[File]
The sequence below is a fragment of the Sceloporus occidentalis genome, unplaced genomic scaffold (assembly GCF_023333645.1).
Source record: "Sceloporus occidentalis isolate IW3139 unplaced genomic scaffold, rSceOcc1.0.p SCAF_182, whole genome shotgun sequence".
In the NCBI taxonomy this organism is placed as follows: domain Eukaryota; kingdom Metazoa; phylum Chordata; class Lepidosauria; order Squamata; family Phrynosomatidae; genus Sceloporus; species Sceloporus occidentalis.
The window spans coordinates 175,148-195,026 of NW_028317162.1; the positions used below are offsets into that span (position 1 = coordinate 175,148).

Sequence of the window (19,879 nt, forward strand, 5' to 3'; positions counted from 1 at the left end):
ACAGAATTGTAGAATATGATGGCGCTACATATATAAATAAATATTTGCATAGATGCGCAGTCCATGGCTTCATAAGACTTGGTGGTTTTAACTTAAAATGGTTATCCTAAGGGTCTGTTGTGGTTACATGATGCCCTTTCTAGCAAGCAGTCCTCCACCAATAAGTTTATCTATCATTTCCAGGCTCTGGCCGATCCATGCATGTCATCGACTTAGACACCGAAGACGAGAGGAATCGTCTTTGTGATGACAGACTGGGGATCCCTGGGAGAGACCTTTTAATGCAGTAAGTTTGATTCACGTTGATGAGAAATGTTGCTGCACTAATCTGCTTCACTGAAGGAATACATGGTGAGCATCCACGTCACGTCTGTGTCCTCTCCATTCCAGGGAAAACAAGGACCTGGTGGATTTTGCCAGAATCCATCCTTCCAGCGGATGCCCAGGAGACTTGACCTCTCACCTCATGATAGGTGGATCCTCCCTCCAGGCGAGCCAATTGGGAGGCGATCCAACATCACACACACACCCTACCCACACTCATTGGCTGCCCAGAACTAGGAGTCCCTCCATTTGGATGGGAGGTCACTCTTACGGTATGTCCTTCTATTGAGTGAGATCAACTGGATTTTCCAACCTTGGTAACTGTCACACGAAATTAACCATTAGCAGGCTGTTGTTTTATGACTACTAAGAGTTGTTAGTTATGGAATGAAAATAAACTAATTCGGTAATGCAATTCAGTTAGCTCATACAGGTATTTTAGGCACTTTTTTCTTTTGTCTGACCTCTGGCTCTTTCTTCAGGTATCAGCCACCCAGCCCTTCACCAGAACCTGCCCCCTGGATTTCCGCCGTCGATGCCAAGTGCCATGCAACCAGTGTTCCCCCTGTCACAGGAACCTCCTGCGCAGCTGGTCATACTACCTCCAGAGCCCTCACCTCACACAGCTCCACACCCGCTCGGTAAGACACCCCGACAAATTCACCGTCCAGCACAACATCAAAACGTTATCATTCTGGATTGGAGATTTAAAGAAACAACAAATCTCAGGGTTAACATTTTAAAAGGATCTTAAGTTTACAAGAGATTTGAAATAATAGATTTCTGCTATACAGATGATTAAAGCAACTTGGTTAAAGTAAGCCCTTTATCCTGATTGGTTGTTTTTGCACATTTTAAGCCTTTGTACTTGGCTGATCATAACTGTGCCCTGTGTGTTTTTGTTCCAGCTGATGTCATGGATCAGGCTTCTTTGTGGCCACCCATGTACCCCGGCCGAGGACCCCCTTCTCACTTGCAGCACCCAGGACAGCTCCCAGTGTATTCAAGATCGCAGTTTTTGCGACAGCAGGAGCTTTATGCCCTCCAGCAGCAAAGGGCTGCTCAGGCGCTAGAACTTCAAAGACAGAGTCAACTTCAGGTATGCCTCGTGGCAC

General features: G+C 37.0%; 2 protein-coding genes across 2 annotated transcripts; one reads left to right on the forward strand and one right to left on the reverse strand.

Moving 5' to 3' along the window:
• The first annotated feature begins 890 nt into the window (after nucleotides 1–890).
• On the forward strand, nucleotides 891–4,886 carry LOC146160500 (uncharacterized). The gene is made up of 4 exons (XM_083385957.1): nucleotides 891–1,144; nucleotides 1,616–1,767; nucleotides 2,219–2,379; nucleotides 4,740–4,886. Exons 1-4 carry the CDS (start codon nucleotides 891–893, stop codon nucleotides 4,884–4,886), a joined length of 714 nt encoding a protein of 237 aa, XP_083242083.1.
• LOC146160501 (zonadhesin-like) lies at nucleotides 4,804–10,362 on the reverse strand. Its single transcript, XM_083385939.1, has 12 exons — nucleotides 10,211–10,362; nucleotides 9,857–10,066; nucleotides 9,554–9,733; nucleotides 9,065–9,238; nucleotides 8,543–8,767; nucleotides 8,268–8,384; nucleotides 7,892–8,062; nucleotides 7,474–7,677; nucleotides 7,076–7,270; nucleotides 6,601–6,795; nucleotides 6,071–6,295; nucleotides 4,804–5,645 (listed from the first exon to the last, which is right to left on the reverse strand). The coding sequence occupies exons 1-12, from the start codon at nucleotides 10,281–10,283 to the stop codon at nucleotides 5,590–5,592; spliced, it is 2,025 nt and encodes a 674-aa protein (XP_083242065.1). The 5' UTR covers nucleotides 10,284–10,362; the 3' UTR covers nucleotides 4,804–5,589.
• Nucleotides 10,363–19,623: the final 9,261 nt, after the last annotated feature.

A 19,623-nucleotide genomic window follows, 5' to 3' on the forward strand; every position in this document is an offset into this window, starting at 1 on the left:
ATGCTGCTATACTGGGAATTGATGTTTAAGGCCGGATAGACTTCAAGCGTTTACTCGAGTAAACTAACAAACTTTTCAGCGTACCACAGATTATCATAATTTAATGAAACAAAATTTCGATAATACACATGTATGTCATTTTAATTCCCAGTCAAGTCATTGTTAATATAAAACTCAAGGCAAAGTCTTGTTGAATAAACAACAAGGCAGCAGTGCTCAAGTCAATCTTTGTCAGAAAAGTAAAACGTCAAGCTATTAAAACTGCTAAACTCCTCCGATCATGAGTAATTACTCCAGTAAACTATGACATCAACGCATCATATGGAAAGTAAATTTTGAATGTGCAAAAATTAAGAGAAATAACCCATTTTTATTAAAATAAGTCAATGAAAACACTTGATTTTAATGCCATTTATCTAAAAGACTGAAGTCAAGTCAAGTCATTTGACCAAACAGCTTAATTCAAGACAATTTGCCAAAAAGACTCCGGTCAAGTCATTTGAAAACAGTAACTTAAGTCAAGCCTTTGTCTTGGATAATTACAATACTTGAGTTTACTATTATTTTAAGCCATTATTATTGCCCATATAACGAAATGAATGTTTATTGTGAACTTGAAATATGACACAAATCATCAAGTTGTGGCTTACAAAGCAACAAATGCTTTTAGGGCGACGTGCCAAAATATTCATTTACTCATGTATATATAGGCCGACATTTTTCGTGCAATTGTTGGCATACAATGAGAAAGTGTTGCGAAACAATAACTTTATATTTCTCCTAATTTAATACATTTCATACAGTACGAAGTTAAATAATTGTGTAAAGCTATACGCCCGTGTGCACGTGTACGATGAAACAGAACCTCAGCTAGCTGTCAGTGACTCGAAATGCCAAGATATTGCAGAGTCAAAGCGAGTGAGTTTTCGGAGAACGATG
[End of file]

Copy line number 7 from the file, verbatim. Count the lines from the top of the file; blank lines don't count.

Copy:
General features: G+C 37.0%; 2 protein-coding genes across 2 annotated transcripts; one reads left to right on the forward strand and one right to left on the reverse strand.